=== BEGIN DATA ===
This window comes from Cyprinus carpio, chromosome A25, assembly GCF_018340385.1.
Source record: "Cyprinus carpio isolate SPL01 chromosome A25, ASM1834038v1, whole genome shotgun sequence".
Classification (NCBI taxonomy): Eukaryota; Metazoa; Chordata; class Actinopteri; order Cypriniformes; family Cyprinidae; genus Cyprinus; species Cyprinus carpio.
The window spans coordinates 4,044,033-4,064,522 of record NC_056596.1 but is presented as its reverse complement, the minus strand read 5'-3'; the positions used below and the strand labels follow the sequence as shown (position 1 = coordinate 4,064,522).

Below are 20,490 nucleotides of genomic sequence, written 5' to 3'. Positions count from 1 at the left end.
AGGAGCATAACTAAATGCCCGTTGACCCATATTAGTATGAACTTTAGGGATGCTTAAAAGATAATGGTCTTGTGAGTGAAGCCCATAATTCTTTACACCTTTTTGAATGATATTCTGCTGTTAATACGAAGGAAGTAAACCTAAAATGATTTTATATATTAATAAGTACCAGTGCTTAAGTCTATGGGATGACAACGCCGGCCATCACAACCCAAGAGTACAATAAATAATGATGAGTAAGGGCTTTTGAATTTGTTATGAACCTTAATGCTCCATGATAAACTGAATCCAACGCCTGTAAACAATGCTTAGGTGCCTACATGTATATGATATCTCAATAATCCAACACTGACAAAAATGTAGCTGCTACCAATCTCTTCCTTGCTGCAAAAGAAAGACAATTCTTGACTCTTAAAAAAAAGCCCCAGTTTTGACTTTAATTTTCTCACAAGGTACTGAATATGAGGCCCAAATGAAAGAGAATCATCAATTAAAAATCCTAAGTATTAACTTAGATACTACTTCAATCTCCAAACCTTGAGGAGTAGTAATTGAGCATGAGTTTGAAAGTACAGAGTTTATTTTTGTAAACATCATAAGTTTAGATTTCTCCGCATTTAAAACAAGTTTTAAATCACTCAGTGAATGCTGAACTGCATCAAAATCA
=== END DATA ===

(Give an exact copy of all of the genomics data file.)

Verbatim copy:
This window comes from Cyprinus carpio, chromosome A25, assembly GCF_018340385.1.
Source record: "Cyprinus carpio isolate SPL01 chromosome A25, ASM1834038v1, whole genome shotgun sequence".
Classification (NCBI taxonomy): Eukaryota; Metazoa; Chordata; class Actinopteri; order Cypriniformes; family Cyprinidae; genus Cyprinus; species Cyprinus carpio.
The window spans coordinates 4,044,033-4,064,522 of record NC_056596.1 but is presented as its reverse complement, the minus strand read 5'-3'; the positions used below and the strand labels follow the sequence as shown (position 1 = coordinate 4,064,522).

Below are 20,490 nucleotides of genomic sequence, written 5' to 3'. Positions count from 1 at the left end.
AGGAGCATAACTAAATGCCCGTTGACCCATATTAGTATGAACTTTAGGGATGCTTAAAAGATAATGGTCTTGTGAGTGAAGCCCATAATTCTTTACACCTTTTTGAATGATATTCTGCTGTTAATACGAAGGAAGTAAACCTAAAATGATTTTATATATTAATAAGTACCAGTGCTTAAGTCTATGGGATGACAACGCCGGCCATCACAACCCAAGAGTACAATAAATAATGATGAGTAAGGGCTTTTGAATTTGTTATGAACCTTAATGCTCCATGATAAACTGAATCCAACGCCTGTAAACAATGCTTAGGTGCCTACATGTATATGATATCTCAATAATCCAACACTGACAAAAATGTAGCTGCTACCAATCTCTTCCTTGCTGCAAAAGAAAGACAATTCTTGACTCTTAAAAAAAAGCCCCAGTTTTGACTTTAATTTTCTCACAAGGTACTGAATATGAGGCCCAAATGAAAGAGAATCATCAATTAAAAATCCTAAGTATTAACTTAGATACTACTTCAATCTCCAAACCTTGAGGAGTAGTAATTGAGCATGAGTTTGAAAGTACAGAGTTTATTTTTGTAAACATCATAAGTTTAGATTTCTCCGCATTTAAAACAAGTTTTAAATCACTCAGTGAATGCTGAACTGCATCAAAATCA